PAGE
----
4. Again, no matter how raunchy and offensive the behavior might be (and some of the stuff that the Corinthians were doing was downright nasty), there are no throw-aways in the church. Paul does not encourage the “pure” Christians to take a stand against the gay Christians or the incestuous Christians or the adulterous Christians in order to prove that one side is wrong and the other is right. Instead, listen to Paul’s words concerning individual members of the church just a few verses before the love chapter: “As it is, there are many parts, but one body. They eye cannot say to the hand, ‘I don’t need you!’ And the head cannot say to the feet, ‘I don’t need you!’ On the contrary, those parts of the body that seem to be weaker are indispensible, and the parts that we think are less honorable we treat with special honor” (1 Cor. 12:20-23).

5. Morality, faith, good deeds, and even martyrdom is absolutely nothing without love–the point of 1 Corinthians 13. “. . .if I have a faith that can move mountains, but have not love, I am nothing. If I give all I possess to the poor and surrender my body to the flames (martyrdom), but have not love, I gain nothing. Love is patient, love is kind. It does not envy, it does not boast, it is not proud. It is not rude, it is not self-seeking, it is not easily angered, it keeps no recorde of wrongs. Love does not delight in evil but rejoices with the truth. It always protects, always trusts, always hopes, always perseveres” (1 Cor. 13:2b-7).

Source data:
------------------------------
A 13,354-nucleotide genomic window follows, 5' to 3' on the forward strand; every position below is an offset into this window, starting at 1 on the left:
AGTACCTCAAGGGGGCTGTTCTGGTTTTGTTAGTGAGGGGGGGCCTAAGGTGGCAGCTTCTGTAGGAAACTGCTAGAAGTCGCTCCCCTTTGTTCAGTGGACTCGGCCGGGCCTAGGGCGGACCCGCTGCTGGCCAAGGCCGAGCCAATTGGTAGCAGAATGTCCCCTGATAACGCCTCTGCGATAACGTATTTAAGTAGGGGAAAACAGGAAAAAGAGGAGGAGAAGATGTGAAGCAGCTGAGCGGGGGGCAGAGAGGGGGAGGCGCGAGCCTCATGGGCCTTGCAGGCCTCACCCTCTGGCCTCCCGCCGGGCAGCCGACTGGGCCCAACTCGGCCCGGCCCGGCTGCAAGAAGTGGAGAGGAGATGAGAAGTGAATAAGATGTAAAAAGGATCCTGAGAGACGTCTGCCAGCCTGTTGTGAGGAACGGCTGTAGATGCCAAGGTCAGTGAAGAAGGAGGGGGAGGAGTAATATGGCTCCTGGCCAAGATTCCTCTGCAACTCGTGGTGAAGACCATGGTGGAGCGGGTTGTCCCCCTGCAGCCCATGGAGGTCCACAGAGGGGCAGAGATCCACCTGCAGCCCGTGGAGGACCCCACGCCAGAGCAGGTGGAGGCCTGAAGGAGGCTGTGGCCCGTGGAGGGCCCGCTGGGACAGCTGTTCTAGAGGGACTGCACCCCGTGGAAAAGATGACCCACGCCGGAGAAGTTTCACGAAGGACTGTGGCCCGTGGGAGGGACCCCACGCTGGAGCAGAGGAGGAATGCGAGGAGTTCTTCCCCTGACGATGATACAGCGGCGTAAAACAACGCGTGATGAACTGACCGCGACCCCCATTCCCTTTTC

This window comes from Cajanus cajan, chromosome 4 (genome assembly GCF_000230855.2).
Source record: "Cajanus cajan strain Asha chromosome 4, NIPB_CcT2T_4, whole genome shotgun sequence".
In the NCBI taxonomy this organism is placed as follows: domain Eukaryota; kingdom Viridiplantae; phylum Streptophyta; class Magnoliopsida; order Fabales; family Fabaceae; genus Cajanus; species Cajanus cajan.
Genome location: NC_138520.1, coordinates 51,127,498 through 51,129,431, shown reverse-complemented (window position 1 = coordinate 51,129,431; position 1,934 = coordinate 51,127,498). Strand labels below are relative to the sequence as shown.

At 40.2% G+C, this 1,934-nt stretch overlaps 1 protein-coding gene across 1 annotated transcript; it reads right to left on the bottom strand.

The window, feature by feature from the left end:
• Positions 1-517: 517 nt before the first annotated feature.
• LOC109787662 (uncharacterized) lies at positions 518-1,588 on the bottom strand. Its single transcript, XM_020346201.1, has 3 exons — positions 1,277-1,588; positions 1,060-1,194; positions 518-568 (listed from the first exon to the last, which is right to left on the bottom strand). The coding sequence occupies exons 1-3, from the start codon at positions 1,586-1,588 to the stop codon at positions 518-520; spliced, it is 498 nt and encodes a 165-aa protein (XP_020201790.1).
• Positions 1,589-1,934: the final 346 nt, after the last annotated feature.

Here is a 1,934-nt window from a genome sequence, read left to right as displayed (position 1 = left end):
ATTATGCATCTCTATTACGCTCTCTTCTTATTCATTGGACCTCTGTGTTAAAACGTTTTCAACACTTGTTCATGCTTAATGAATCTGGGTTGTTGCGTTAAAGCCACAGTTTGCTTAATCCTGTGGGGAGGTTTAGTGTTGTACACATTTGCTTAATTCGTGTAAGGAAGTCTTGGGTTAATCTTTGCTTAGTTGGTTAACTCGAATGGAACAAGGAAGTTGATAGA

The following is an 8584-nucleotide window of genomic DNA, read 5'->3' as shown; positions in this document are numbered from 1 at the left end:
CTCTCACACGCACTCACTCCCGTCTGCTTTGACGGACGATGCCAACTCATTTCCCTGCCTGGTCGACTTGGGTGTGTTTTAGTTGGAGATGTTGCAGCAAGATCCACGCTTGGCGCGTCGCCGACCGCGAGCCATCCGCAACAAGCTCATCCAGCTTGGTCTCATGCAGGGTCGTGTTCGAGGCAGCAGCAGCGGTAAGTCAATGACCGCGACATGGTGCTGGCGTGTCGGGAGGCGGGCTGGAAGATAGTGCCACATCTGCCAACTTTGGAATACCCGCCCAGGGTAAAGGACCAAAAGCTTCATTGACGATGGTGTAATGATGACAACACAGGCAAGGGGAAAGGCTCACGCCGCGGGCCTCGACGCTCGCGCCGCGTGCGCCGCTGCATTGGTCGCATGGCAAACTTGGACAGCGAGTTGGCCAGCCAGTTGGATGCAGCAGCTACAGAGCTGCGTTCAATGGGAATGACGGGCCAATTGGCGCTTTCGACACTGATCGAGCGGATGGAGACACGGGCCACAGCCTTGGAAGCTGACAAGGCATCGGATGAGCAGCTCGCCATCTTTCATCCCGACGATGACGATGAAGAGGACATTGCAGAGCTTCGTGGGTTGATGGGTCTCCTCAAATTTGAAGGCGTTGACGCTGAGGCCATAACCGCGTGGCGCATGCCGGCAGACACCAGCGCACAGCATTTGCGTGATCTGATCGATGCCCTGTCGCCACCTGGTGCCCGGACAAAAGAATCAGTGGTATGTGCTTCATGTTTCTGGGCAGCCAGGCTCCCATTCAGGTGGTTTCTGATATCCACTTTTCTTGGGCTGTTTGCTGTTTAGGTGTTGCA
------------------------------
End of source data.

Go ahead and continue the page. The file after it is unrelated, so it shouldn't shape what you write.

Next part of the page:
Love does not redefine or embrace sin, either. It really is ok for Christians to hold the orthodox view of heterosexual marriage without pitting themselves against homosexuals. We still have a divine duty to love others, whether we agree with them or not, and ultimately we are to lead them to Jesus and invite them to be a part of the community.

Love does not denominate. Love is patient with people with whom we diverge theologically or ethically or morally. It is kind. It is patient. It is not rude. It is up to us Christians to set the bar of kindness and to not retaliate against those with whom we disagree. This, I believe, can be done without compromising views on morality. There is always going to be division and disagreements on what is right and what is wrong; what is moral and what is immoral. However, we can minimize the divisions and maximize unity by not denominating in the name of love.